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Do we hafta have CAFTA?

By Dave Frederickson, National Farmers Union President

(Saturday, June 5, 2004 -- CropChoice guest commentary) -- The United States and five Central American countries (Costa Rica, El Salvador, Guatemala, Honduras and Nicaragua) signed an agreement May 28 that National Farmers Union believes will adversely impact domestic producers of sugar, fruit, vegetables, ethanol and other commodities. Estimates of sizable trade gains for U.S. farmers and ranchers are overly optimistic. The CAFTA countries have a combined population of approximately 31 million people with limited resources that can be used for the purchase of agricultural products. If the Free Trade of the Americas agreement becomes reality or if CAFTA nations establish similar agreements with other countries, these limited market opportunities would become further reduced.

Additional market access and tariff relief for a few U.S. products will not offset the negative impact of increased agricultural imports from these CAFTA countries. The CAFTA would substantially open the U.S. market to agriculture products that directly compete with U.S. sugar, fruits, vegetables and ethanol. In 2003, the U.S. agricultural trade deficit with the five CAFTA countries was more than $900 million. As a whole, the administrationís trade agenda seems more inclined to negotiate with countries that want increased access to U.S. markets rather than with countries interested in buying more of our agricultural products. If the administration opens our markets in every agreement by even a small amount, eventually it adds up to a huge increase in imports. This incremental approach has the potential to be just as devastating as one big deal, especially when our agricultural imports are already increasing at a faster rate than our exports.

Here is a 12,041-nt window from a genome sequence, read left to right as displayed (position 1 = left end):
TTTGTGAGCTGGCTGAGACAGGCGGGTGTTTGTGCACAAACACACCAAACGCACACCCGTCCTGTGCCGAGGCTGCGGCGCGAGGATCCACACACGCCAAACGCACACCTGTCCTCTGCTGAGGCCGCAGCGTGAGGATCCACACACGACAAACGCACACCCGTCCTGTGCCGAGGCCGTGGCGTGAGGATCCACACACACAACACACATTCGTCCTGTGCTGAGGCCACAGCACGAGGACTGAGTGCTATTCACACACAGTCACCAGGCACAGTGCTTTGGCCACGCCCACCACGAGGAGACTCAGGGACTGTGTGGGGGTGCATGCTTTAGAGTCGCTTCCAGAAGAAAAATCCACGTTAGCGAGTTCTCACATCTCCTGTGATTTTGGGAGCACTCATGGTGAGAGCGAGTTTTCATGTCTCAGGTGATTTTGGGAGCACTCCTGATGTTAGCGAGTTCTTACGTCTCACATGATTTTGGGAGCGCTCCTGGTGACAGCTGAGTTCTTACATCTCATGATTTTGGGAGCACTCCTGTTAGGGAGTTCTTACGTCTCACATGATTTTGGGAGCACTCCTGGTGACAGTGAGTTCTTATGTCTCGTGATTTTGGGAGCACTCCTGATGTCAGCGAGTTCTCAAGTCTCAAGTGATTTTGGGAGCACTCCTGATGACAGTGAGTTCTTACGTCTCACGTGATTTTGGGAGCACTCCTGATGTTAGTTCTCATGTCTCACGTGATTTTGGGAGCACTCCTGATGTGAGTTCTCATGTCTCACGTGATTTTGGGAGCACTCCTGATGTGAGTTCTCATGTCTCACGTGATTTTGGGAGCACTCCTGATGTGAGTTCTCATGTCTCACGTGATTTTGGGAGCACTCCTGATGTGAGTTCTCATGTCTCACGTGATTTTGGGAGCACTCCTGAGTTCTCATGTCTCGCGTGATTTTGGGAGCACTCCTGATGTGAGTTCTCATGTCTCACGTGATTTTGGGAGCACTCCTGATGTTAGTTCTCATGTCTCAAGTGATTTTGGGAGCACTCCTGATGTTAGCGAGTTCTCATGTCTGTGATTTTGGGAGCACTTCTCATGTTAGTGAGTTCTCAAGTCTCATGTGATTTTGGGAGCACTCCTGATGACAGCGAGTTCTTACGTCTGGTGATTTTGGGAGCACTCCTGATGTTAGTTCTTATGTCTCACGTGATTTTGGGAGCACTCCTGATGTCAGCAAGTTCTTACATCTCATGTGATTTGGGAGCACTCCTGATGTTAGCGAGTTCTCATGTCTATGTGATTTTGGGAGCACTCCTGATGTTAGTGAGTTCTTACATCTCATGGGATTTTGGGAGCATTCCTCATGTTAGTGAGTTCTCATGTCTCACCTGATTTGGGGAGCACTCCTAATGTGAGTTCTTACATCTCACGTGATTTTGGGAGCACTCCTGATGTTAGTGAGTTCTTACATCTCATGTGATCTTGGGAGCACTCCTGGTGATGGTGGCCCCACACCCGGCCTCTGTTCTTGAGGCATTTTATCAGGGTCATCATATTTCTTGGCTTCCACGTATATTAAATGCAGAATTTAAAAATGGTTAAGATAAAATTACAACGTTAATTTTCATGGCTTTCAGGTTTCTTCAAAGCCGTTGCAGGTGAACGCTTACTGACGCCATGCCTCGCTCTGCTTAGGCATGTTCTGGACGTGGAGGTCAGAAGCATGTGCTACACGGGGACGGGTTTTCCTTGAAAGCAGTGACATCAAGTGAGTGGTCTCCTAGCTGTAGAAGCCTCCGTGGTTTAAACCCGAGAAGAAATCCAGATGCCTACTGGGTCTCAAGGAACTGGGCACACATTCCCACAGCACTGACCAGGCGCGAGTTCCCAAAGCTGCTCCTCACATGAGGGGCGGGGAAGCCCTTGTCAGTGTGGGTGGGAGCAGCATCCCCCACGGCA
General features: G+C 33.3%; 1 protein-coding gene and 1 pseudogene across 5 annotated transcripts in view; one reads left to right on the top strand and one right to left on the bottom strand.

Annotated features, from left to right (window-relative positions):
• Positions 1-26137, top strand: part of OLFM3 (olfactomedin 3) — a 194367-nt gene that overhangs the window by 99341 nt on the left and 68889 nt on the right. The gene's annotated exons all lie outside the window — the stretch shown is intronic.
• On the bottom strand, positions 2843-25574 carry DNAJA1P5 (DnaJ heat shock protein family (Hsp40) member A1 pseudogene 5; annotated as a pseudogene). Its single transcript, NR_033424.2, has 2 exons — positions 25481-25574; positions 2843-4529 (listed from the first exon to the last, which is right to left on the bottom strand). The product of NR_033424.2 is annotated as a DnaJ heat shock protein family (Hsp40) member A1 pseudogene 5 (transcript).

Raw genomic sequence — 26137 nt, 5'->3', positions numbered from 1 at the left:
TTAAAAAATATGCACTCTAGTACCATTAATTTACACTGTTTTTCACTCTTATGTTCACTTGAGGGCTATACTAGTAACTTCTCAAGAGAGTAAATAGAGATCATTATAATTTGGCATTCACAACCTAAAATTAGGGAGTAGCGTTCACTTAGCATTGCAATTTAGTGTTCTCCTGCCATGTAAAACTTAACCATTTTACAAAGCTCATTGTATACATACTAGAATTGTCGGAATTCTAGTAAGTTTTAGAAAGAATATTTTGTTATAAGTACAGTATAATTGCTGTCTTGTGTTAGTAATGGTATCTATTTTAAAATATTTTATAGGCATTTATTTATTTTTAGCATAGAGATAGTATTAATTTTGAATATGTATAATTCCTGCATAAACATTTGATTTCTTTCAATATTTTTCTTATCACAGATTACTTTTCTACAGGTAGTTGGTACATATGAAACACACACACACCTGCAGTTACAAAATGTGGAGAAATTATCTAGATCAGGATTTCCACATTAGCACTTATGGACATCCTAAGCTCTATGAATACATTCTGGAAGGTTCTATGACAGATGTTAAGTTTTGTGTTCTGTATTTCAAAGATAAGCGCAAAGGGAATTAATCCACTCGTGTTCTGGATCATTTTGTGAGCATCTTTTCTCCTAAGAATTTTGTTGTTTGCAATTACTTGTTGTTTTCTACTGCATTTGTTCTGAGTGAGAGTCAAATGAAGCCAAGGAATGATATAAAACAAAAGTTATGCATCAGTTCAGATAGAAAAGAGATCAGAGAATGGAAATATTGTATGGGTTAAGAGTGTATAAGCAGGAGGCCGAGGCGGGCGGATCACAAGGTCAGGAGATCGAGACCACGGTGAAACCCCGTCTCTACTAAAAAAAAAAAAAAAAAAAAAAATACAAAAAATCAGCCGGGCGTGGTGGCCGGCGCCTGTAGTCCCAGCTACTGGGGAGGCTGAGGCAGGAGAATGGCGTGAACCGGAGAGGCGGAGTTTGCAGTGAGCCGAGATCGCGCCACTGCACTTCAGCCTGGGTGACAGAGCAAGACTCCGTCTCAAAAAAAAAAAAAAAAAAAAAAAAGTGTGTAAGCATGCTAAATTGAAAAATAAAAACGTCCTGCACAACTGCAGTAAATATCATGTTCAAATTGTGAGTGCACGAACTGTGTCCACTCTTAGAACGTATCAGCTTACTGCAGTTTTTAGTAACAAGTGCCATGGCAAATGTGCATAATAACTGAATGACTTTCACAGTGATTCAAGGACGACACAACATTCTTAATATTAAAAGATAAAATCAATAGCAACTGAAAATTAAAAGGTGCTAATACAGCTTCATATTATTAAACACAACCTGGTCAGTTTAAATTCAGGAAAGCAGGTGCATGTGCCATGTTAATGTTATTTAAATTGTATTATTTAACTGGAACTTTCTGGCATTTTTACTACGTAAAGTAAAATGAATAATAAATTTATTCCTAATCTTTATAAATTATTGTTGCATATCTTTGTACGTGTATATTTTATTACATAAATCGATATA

The CAFTA resembles failed trade policies of the past that further encourage a race to the bottom for producer prices and fails to address major issues that distort fair trade. For example, it does not address exchange rates, yet CAFTA nation currencies have continued to decline against the U.S. dollar providing a trade advantage to those nations. This would make their products less expensive in international markets.

Labor costs are a major component of U.S. agriculture. The CAFTA does not implement enforceable requirements for participating nations to achieve International Labor Organization standards with regard to labor issues. It only provides that domestic labor laws be enforced, which will continue to provide a competitive agricultural production and processing advantage to those nations relative to the United States in both bi-lateral and third-country trade.

Additionally, the CAFTA does not establish a timeframe or enforcement procedures to harmonize environmental standards with U.S. levels. Environmental compliance is a major element in U.S. agriculture production and to forfeit these standards in trade deals makes no sense to U.S. agricultural interests.

The CAFTA also does not adequately address tariffs. While some tariffs will be eliminated immediately, the 15-year phase-out of tariffs on other agricultural products will continue the market access advantages the United States already provides these nations.

National Farmers Union supports trade that benefits agricultural producers in both countries and cannot support agreements like the CAFTA that trade away our agricultural markets for no visible returns to American farmers and ranchers.

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National Farmers Union (www.nfu.org) works to protect and enhance the economic interests and quality of life for rural citizens through legislative representation, educational opportunities and support for farmer-owned cooperative ventures. Contact NFU at nfunews@nfu.org.